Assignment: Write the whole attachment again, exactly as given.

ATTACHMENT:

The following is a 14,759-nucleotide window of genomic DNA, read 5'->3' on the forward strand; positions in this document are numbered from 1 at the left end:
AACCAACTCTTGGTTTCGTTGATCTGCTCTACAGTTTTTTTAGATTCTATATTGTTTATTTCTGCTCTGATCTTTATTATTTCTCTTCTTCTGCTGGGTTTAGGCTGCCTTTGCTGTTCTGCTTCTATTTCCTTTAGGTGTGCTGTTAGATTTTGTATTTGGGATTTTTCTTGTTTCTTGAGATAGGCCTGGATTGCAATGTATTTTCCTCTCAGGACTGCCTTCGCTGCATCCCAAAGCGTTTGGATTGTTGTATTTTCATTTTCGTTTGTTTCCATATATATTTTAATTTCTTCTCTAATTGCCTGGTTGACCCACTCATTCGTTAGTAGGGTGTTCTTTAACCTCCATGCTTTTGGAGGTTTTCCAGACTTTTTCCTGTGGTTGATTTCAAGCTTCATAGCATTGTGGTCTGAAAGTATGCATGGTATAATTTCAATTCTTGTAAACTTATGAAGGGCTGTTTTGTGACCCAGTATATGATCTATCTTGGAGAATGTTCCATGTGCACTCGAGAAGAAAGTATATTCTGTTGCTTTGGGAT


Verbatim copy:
The following is a 14,759-nucleotide window of genomic DNA, read 5'->3' on the forward strand; positions in this document are numbered from 1 at the left end:
AACCAACTCTTGGTTTCGTTGATCTGCTCTACAGTTTTTTTAGATTCTATATTGTTTATTTCTGCTCTGATCTTTATTATTTCTCTTCTTCTGCTGGGTTTAGGCTGCCTTTGCTGTTCTGCTTCTATTTCCTTTAGGTGTGCTGTTAGATTTTGTATTTGGGATTTTTCTTGTTTCTTGAGATAGGCCTGGATTGCAATGTATTTTCCTCTCAGGACTGCCTTCGCTGCATCCCAAAGCGTTTGGATTGTTGTATTTTCATTTTCGTTTGTTTCCATATATATTTTAATTTCTTCTCTAATTGCCTGGTTGACCCACTCATTCGTTAGTAGGGTGTTCTTTAACCTCCATGCTTTTGGAGGTTTTCCAGACTTTTTCCTGTGGTTGATTTCAAGCTTCATAGCATTGTGGTCTGAAAGTATGCATGGTATAATTTCAATTCTTGTAAACTTATGAAGGGCTGTTTTGTGACCCAGTATATGATCTATCTTGGAGAATGTTCCATGTGCACTCGAGAAGAAAGTATATTCTGTTGCTTTGGGAT